used in printed materials,” and that “ACA agreed that Mr. Putsche would retain all copyright
rights in the photographs.” Id. ¶¶ 9–10. And, he asserts that “[t]he ACA employee who
contracted Mr. Putsche on behalf of the company in 2008 was Elizabeth Parowski . . . .” Id.
¶ 16. In their Reply & Opposition, the Putsche Parties refer to the email exchange as an
“agreement,” contending that “Mr. Putsche issued ACA a nonexclusive license and expressly
conditioned it upon receipt of photo credit . . . .” Putsche Reply & Opp’n 10. Thus, the email
exchange is the agreement between ACA and Mr. Putsche that he explicitly references in his
Amended Complaint as a “non-exclusive, limited license.” As such, it is integral to his claim
that there was an agreement between the parties regarding rights in his work. Moreover, even
though ACA disputes whether the email chain relied upon by Mr. Putsche is a license, neither
side disputes its authenticity. See id. (relying on email chain in support of argument); ACA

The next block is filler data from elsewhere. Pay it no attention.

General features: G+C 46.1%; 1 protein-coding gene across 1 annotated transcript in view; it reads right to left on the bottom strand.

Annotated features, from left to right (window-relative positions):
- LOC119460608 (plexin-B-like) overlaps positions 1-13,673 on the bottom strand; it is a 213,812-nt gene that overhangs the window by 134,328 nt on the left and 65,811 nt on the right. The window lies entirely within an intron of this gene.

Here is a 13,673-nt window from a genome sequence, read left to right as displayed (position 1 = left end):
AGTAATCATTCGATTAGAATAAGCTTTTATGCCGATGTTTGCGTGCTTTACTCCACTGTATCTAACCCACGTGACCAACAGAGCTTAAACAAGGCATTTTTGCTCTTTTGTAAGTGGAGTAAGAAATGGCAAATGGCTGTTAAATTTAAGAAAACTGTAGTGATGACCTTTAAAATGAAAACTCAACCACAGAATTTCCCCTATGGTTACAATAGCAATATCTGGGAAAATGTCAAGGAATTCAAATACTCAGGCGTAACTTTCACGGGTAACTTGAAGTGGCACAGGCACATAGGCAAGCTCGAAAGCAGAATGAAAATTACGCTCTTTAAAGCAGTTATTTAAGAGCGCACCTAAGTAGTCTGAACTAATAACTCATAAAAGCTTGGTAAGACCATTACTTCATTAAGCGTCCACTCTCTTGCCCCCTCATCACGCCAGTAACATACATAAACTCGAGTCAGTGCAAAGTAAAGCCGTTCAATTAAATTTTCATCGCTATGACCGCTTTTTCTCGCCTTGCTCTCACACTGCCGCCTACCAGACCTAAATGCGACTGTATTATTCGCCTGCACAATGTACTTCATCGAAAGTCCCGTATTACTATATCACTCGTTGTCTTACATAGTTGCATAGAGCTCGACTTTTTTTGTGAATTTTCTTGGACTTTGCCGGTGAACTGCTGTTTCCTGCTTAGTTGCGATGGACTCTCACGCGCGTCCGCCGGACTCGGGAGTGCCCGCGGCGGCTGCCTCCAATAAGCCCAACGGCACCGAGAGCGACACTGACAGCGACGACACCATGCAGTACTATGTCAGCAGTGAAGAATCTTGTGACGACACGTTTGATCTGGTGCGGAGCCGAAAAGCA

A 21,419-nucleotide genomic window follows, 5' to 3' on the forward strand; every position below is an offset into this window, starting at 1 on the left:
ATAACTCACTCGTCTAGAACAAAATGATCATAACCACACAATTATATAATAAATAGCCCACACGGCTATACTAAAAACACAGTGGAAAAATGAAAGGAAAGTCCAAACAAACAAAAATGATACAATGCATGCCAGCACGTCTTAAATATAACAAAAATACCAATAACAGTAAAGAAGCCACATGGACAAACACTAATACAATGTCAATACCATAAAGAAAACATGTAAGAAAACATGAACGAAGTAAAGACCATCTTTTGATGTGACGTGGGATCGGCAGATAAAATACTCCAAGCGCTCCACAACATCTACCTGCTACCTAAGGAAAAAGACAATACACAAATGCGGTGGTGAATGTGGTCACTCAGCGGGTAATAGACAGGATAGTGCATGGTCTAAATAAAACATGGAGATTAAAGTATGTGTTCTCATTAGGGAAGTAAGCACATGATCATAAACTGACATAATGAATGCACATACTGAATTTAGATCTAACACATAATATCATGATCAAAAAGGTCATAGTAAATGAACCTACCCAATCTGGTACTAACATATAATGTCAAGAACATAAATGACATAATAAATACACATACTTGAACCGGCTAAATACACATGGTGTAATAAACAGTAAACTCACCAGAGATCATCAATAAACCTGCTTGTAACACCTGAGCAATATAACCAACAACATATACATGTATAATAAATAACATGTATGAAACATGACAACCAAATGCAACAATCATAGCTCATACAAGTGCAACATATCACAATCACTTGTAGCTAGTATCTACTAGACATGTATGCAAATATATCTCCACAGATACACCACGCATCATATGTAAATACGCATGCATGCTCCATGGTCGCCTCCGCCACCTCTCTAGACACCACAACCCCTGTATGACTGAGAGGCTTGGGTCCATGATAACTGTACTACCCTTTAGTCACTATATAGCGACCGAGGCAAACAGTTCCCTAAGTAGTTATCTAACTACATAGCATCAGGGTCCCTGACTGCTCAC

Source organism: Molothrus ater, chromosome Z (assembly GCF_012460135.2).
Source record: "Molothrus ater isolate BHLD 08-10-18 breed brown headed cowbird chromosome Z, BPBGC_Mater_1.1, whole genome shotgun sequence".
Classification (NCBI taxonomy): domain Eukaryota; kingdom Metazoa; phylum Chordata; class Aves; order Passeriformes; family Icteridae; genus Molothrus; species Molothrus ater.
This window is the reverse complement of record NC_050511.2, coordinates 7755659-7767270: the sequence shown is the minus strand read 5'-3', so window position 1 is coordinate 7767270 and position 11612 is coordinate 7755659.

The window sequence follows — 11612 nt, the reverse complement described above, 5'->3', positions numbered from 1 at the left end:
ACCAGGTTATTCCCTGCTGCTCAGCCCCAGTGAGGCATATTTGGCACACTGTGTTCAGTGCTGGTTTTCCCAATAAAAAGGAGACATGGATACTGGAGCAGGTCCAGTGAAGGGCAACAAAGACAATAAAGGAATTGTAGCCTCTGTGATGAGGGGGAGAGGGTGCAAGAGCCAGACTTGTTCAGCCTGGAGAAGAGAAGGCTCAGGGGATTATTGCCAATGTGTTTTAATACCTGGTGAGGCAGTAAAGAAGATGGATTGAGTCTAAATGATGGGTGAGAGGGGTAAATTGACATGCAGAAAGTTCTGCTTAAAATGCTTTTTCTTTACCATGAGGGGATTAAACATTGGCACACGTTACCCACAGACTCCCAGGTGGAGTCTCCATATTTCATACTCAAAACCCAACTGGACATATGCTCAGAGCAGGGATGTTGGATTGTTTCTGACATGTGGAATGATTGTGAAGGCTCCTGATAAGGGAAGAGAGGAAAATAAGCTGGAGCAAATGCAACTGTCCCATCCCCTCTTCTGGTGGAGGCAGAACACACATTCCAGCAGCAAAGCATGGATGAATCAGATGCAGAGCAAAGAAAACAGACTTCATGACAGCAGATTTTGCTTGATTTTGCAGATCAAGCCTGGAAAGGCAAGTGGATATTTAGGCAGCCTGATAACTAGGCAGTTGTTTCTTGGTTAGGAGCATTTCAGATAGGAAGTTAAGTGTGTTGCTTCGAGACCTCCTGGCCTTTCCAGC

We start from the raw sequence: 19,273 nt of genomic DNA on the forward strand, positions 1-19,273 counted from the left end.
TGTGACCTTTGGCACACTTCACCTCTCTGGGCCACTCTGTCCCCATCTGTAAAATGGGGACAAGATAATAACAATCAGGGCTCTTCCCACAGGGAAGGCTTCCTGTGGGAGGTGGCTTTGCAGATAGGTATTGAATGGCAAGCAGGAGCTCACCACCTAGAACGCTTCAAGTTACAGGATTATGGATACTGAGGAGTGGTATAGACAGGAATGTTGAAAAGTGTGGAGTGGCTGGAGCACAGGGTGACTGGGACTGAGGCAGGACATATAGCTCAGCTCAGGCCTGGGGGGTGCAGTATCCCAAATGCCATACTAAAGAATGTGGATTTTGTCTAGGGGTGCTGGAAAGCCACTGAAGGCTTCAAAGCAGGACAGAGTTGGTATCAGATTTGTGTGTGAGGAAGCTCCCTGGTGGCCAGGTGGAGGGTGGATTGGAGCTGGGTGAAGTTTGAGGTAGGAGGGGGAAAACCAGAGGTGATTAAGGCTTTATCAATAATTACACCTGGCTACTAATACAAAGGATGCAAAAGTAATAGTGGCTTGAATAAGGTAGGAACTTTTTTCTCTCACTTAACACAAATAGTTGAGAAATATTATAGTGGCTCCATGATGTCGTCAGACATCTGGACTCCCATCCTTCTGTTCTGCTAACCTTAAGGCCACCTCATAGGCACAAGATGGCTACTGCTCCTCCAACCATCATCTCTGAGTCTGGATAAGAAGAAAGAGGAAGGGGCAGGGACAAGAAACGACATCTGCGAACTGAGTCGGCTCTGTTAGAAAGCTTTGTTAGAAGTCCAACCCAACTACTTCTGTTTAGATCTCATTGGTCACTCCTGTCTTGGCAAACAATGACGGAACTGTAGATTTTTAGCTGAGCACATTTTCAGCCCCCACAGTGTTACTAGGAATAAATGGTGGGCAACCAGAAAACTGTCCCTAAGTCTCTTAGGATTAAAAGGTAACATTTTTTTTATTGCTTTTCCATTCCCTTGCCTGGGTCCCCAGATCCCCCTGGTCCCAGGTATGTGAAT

Reply 3, 9–10 (contending that email chain is not a license but relying on it in support of
Accordingly, I will consider it in resolving the parties’ cross-motions without
converting them to motions for summary judgment. See CACI Int’l, 566 F.3d at 154; Robinson,
551 F.3d at 222–23 & n.2.
Jason Putsche claims that he is “a professional photographer who, during all times
relevant to this [litigation], did business as an unincorporated, sole proprietorship, Jason Putsche
Photography (‘JPP’).” Am. Compl. ¶ 1. According to ACA, JPP is “an entity in which the
Putsches are co-owners and/or partners.” Am. Countercl. & 3d Party Compl. ¶ 3. In ACA’s
view, “the Putsches do not follow any corporate formalities,” and, “[a]s a result of the fraudulent
and improper actions of the Putsches’, any corporate veil or limited liability that may exist for
JPP must be pierced as a matter of law exposing the Putsches to personal liability for their
actions.” Id. ¶¶ 6–8. ACA urges the Court “to disregard the distinction between Jason Putsche,